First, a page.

FEMA personnel and insurance representatives are also using the MEOC to access real-time fire maps and data to further their work.

The California National Guard activated in support of civil authorities battling a series of wildfires that started Oct. 9. Soldiers and airmen are providing aerial, ground and infrastructure support during the response and recovery effort.

Kentucky Air Guardsmen Process 7.2 Million Pounds of Aid in Puerto Rico



By Air Force Lt. Col. Dale Greer 123rd Airlift Wing

LOUISVILLE, Ky., Oct. 18, 2017 — Thirty-five members of the Kentucky Air National Guard’s 123rd Contingency Response Group returned home yesterday after a three-week deployment to San Juan, Puerto Rico, where they processed more than 7.2 million pounds of humanitarian aid for recovery operations following Hurricane Maria.

The airmen arrived in San Juan Sept. 23 and were among the first U.S. military forces to deploy for the relief effort, said Air Force Col. Bruce Bancroft, the unit’s commander. They established an aerial port of debarkation at Luis Munoz Marin International Airport the day they arrived and began accepting military aircraft the next day, eventually receiving food, water, electric generators and other essential cargo from 268 aircraft.

The airmen also processed 3,887 arriving passengers from a variety of agencies -- including the Defense Department and the Federal Emergency Management Agency -- to assist with relief efforts.

While the Kentucky airmen are now home, the cargo mission will continue for the foreseeable future, Bancroft said. Primary responsibility for the aerial port has been turned over to the Puerto Rico Air National Guard.

“Standing up this aerial port of debarkation was an extremely important mission for us,” Bancroft said. “Like all units in the U.S. military, our group has an important combat role to play, but as National Guardsmen, we also specialize in providing humanitarian aid to the homeland. It has been very gratifying to know that our skills and capabilities are making a difference for the people of Puerto Rico.

“Now, that mission will be carried forward by the next group of airmen from the Puerto Rico Air National Guard.”

Busy Year

The San Juan operation was the 123rd CRG’s second mobilization for hurricane relief this year. The unit also sent 43 airmen to Texas Aug. 29, where they established an aeromedical evacuation hub in Houston following Hurricane Harvey.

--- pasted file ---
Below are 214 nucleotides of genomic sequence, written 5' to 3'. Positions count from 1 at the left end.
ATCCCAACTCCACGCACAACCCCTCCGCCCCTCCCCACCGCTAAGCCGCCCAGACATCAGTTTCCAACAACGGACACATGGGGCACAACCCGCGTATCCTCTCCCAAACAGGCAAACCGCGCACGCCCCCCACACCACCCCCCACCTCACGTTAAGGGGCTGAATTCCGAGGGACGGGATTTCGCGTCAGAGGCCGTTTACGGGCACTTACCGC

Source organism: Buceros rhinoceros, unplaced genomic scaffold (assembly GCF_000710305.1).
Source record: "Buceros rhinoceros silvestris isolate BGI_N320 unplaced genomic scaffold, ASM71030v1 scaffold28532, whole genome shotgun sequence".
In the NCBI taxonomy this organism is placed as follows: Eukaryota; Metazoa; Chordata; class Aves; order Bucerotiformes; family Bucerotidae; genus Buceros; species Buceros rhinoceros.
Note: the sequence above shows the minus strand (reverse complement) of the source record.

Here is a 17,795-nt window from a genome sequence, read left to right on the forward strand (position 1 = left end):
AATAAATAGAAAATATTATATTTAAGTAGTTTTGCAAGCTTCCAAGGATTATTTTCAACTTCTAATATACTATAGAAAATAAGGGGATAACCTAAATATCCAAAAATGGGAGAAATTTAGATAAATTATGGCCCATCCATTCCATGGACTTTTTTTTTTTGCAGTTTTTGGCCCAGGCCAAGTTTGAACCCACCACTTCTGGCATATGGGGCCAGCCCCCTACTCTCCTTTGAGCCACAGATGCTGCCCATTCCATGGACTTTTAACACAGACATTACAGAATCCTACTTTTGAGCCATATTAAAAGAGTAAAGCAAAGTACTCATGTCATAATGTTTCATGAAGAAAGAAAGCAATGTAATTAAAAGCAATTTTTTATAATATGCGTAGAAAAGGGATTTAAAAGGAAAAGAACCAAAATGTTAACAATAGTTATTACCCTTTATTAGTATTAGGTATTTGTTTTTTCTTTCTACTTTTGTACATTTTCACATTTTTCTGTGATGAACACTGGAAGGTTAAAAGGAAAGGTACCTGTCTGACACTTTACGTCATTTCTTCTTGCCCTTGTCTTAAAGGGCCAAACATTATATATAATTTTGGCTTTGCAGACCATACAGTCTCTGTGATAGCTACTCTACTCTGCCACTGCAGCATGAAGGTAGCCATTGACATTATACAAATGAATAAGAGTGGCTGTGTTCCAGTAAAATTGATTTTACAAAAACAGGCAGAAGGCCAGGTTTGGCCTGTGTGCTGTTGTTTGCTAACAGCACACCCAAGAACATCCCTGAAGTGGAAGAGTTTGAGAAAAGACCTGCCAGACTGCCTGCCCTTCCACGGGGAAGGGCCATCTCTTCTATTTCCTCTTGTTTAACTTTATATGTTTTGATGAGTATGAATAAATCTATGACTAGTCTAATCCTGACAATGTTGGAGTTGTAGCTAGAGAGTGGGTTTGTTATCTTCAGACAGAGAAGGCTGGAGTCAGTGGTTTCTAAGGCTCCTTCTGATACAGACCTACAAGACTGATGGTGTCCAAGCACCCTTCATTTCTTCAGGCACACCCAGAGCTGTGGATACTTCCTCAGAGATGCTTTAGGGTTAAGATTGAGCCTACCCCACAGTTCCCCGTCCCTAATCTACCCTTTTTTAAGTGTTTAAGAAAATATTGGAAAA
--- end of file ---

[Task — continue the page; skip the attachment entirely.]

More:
In the past six weeks, the Kentucky Air National Guard has deployed more than 150 airmen for relief operations following three major storms -- Hurricanes Harvey, Irma and Maria. Those airmen include 18 members of the 123rd Special Tactics Squadron, who rescued 333 residents stranded by flooding in Houston in the aftermath of Harvey.

Kentucky Air National Guardsmen also were instrumental in the evacuation of more than 1,000 U.S. citizens from the Dutch island of St. Maarten following Irma by providing air traffic control and flying passengers to safety in Puerto Rico aboard two Kentucky Air National Guard C-130 Hercules aircraft.

The Kentucky Air National Guard still has 35 airmen deployed for hurricane recovery operations, including seven who departed for Puerto Rico Oct. 11 to staff a mobile field kitchen that can serve up to 4,000 hot meals a day. Other Kentucky Air National Guardsmen are providing airfield management in the U.S. Virgin Islands and aircraft maintenance in Savannah, Georgia, where the National Guard Bureau has established a major cargo hub to fly relief supplies from the mainland to the Caribbean.

Kentucky has contributed three of its C-130 aircraft for the Savannah-based operation, and currently has 21 aircrewmen and support personnel dedicated to the effort.

“This has been an unprecedented hurricane season, with three major back-to-back storms,” said Air Force Col. David Mounkes, commander of the 123rd Airlift Wing, the Kentucky Air Guard’s main operational unit. “I’m pleased to say that the response of our airmen has been equally unprecedented. From saving lives in Texas to setting cargo records in Puerto Rico, our airmen continue to step up for these extremely important missions.”